The radical psychology movement was an attack on institutionalized psychology—which isolated mental illness within the individual. They wanted to place psychology and psychiatry within a social framework and attempted to expose the external structures of society that caused mental illness, rather than blaming the internal structures of the individual. One of Phil Brown’s workshops considered “the revolution as therapy,” as well as looking into “the psychology of racism and male supremacy.” Together with Phil and Keith we will use these activities to shine light on the situation of mental health and care today.

    Keith Brooks was a co-founder of Psychologists for a Democratic Society, and has written for a wide variety of political and social science publications. He taught at Richmond college from 1970-’75, teaching much of the same content he taught at Alternate U. He went on to do labor and community organizing as well as teach in the NYC Alternative high school division until retiring in 2015. He’s currently writing a book entitled Mythamerica.

    Phil Brown is University Distinguished Professor of Sociology and Health Science at Northeastern University, where he directs the Social Science Environmental Health Research Institute. He was very involved in Psychologists for a Democratic Society and in the Radical Therapist collective. During that period he wrote Toward a Marxist Psychology and edited the volume Radical Psychology, as well as two collections of work from The Radical Therapist/Rough Times. In his later work in environmental health, he is the author of No Safe Place: Toxic Waste, Leukemia, and Community Action, and Toxic Exposures: Contested Illnesses and the Environmental Health Movement, and co-editor of Social Movements in Health, and Contested Illnesses: Citizens, Science and Health Social Movements. He is on the National Advisory Environmental Health Science Council, which advises the director of the National Institute of Environmental Health Sciences.

    This event is part of a project sponsored by a Humanities New York Action Grant. Any views expressed in this exhibition do not necessarily represent those of the National Endowment for the Humanities.

  4. No More Deaths: Our View From the Border

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    Saturday, February 11th, 6pm

    Odds are you’ve seen some form of immigration coverage on the local, evening, or cable news. You’ve probably been bombarded with repeated images of shadowy figures being led away in cuffs, running across tracts of land, or hopping fences. You’ve probably heard pundits and politicians call immigrants criminals even terrorists. However, humanitarian aid group, No More Deaths has a very different view of the border—one in which cartel violence and macroeconomic policies compel people’s northward migration, one in which US border enforcement strategies result in thousands of deaths and the needless suffering of countless more. Their vantage allows them a clear view of the racial profiling laws that have deported and separated more than 1.5 million families.

    Please join desert aid workers from No More Deaths as they present: Our View From the Border. This 45 minute presentation will offer firsthand accounts of trends in migration; human rights abuse documentation in Nogales, Sonora; migrant support in the Sonoran desert; and allied movement building in communities throughout Arizona. In addition to the presentation there will be time for questions during which we look forward to opening a more comprehensive dialogue about our southern border.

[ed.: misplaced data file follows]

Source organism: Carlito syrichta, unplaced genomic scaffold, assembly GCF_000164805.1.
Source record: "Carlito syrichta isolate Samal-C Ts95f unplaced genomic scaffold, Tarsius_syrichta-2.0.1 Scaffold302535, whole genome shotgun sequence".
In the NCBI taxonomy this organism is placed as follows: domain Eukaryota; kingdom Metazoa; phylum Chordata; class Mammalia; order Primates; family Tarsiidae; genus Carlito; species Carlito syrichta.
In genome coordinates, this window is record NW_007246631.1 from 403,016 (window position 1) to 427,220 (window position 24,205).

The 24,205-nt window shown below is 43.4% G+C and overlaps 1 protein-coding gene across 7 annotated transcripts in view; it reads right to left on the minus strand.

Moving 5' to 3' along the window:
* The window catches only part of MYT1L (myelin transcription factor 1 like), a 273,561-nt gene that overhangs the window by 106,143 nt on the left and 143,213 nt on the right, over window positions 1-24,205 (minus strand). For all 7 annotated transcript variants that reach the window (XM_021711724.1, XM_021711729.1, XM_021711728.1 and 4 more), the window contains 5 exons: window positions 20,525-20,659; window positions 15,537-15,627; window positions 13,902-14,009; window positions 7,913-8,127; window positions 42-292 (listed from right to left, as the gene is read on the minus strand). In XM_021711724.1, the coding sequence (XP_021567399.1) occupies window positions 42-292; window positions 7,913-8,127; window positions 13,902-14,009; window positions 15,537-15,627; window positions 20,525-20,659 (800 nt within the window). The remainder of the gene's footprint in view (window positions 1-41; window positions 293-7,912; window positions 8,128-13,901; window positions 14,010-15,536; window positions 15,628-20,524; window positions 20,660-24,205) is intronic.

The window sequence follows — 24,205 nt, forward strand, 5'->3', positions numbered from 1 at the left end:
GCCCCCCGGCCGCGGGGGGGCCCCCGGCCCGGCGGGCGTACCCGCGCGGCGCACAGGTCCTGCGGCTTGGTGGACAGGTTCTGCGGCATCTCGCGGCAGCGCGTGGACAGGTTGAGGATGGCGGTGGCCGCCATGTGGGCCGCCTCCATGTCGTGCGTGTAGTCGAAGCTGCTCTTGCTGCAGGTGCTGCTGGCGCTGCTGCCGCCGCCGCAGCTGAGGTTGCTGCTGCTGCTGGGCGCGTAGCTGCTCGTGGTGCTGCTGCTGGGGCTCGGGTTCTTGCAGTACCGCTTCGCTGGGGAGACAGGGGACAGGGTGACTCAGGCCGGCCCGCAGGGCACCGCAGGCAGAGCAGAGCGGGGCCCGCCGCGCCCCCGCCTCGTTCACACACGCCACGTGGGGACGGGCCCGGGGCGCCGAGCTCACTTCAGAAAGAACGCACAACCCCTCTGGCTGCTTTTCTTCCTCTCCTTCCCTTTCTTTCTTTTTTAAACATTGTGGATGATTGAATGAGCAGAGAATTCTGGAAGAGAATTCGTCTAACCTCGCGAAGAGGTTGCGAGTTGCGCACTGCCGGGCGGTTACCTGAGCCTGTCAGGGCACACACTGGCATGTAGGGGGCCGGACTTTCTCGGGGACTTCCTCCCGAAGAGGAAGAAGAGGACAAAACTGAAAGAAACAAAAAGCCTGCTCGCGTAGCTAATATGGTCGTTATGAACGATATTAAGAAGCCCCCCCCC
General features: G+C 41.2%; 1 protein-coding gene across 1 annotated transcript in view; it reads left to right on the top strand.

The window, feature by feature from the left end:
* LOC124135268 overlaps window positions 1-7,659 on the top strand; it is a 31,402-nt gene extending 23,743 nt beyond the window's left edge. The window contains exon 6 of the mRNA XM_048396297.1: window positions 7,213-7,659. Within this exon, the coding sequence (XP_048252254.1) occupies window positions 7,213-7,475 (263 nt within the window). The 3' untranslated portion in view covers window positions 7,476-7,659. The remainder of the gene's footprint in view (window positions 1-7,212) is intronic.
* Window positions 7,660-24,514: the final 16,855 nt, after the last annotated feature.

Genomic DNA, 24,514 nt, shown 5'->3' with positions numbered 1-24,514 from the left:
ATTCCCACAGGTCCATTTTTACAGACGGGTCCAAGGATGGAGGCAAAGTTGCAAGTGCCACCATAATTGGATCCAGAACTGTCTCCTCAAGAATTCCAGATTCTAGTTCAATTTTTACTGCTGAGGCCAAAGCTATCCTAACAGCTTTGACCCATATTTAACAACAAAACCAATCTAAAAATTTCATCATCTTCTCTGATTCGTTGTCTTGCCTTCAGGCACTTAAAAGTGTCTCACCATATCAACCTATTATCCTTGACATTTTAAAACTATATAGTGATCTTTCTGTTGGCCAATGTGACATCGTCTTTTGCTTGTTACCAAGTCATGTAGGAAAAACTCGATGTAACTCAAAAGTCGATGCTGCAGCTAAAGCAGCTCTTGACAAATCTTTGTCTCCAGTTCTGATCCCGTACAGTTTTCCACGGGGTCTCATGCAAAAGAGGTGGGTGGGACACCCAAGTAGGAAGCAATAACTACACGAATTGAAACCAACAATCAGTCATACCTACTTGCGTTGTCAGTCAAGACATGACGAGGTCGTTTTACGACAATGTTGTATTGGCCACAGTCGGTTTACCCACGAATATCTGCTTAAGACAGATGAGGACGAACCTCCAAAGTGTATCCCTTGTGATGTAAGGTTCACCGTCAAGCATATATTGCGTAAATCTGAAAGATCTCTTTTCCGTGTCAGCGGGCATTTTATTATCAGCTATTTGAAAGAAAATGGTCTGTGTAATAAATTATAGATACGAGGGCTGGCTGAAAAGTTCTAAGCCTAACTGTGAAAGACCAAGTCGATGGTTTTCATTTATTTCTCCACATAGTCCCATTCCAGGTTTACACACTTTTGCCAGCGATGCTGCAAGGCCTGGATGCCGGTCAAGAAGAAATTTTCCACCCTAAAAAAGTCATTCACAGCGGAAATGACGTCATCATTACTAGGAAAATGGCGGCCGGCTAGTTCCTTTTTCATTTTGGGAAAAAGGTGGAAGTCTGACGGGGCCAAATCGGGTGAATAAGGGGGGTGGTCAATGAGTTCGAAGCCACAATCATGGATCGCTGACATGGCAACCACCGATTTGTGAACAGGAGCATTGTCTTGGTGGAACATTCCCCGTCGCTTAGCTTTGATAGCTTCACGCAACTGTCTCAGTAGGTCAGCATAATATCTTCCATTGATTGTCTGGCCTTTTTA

5. We Won’t Move: Tenants Organize in New York City

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    [en espanol]

    Opening March 26, 2015
    7-10pm

    Exhibition dates: March 26 – June 15, 2015

    Interference Archive presents We Won’t Move: Tenants Organize in New York City, an exploration of collective action by NYC tenants for decent and affordable housing from the 1940s to the present. The creation and subsequent dismantling of the rent regulation system forms the backdrop to a rich history of tenant struggle, including: neighborhood resistance to urban renewal in the South Bronx, integration struggles at Stuyvesant Town and in Brooklyn, rent strikes in Harlem and Bedford-Stuyvesant, the coordinated takeover of vacant housing during Operation Move-In, and repeated campaigns to renew and strengthen the rent laws. In addition to highlighting the diverse array of tactics employed by tenant organizers, the exhibition situates the fight for affordable housing within racial and economic justice struggles. Through these campaigns New Yorkers have claimed the right to live in a city that is integrated and affordable. The exhibition brings together materials from tenant organizations, community archives and institutions to present flyers, posters, photographs, newspaper clippings and audio recordings from past and present tenant organizing.

    The final section of the exhibition, developed in collaboration with tenant organizations from across the city, examines current campaigns against tenant harassment, predatory equity, luxury housing, the cluster site shelter program, and gentrification-driven policing. With New York’s rent laws set to expire in June 2015, this exhibition showcases our city’s continuous history of effective and militant tenant action for housing justice.

    Organized by Maggie Schreiner with Ash Bayer, Bonnie Gordon, Lani Hanna, Jen Hoyer, Karen Hwang, and Greg Mihalko

    Program Series
    A program series accompanying the exhibition will provide trainings to build the power of new and old tenant organizers, and connect participants with current housing justice campaigns. Check back here regularly for updates to our list of related programming.

    Download a PDF flier with details about these events.

    All programming is at Interference Archive (131 8th St #4, Brooklyn NY 11215) unless otherwise stated.

    Admission for all programming is by donation.

    Screening and Discussion: My Brooklyn
    Saturday April 4th, 7pm